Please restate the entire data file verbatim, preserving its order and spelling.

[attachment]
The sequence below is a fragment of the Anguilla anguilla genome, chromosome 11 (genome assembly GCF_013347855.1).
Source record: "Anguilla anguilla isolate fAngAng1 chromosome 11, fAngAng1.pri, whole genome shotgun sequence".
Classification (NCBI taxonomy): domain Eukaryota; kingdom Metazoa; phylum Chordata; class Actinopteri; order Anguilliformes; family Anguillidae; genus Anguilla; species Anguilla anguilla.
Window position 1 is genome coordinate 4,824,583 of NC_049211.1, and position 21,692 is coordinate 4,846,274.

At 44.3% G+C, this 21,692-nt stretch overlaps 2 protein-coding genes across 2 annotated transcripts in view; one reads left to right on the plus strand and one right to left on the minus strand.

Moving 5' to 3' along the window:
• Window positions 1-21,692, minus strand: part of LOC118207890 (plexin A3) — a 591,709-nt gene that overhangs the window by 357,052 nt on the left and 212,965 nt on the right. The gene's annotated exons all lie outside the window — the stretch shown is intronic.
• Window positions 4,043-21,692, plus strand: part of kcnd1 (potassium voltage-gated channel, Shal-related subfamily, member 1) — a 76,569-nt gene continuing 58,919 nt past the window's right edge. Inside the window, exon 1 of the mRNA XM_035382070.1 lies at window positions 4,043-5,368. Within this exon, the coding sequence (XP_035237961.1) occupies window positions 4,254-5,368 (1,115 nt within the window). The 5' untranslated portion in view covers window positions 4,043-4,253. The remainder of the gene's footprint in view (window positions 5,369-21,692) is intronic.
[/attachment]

The sequence below is a fragment of the Anguilla anguilla genome, chromosome 11 (genome assembly GCF_013347855.1).
Source record: "Anguilla anguilla isolate fAngAng1 chromosome 11, fAngAng1.pri, whole genome shotgun sequence".
Classification (NCBI taxonomy): domain Eukaryota; kingdom Metazoa; phylum Chordata; class Actinopteri; order Anguilliformes; family Anguillidae; genus Anguilla; species Anguilla anguilla.
Window position 1 is genome coordinate 4,824,583 of NC_049211.1, and position 21,692 is coordinate 4,846,274.

At 44.3% G+C, this 21,692-nt stretch overlaps 2 protein-coding genes across 2 annotated transcripts in view; one reads left to right on the plus strand and one right to left on the minus strand.

Moving 5' to 3' along the window:
• Window positions 1-21,692, minus strand: part of LOC118207890 (plexin A3) — a 591,709-nt gene that overhangs the window by 357,052 nt on the left and 212,965 nt on the right. The gene's annotated exons all lie outside the window — the stretch shown is intronic.
• Window positions 4,043-21,692, plus strand: part of kcnd1 (potassium voltage-gated channel, Shal-related subfamily, member 1) — a 76,569-nt gene continuing 58,919 nt past the window's right edge. Inside the window, exon 1 of the mRNA XM_035382070.1 lies at window positions 4,043-5,368. Within this exon, the coding sequence (XP_035237961.1) occupies window positions 4,254-5,368 (1,115 nt within the window). The 5' untranslated portion in view covers window positions 4,043-4,253. The remainder of the gene's footprint in view (window positions 5,369-21,692) is intronic.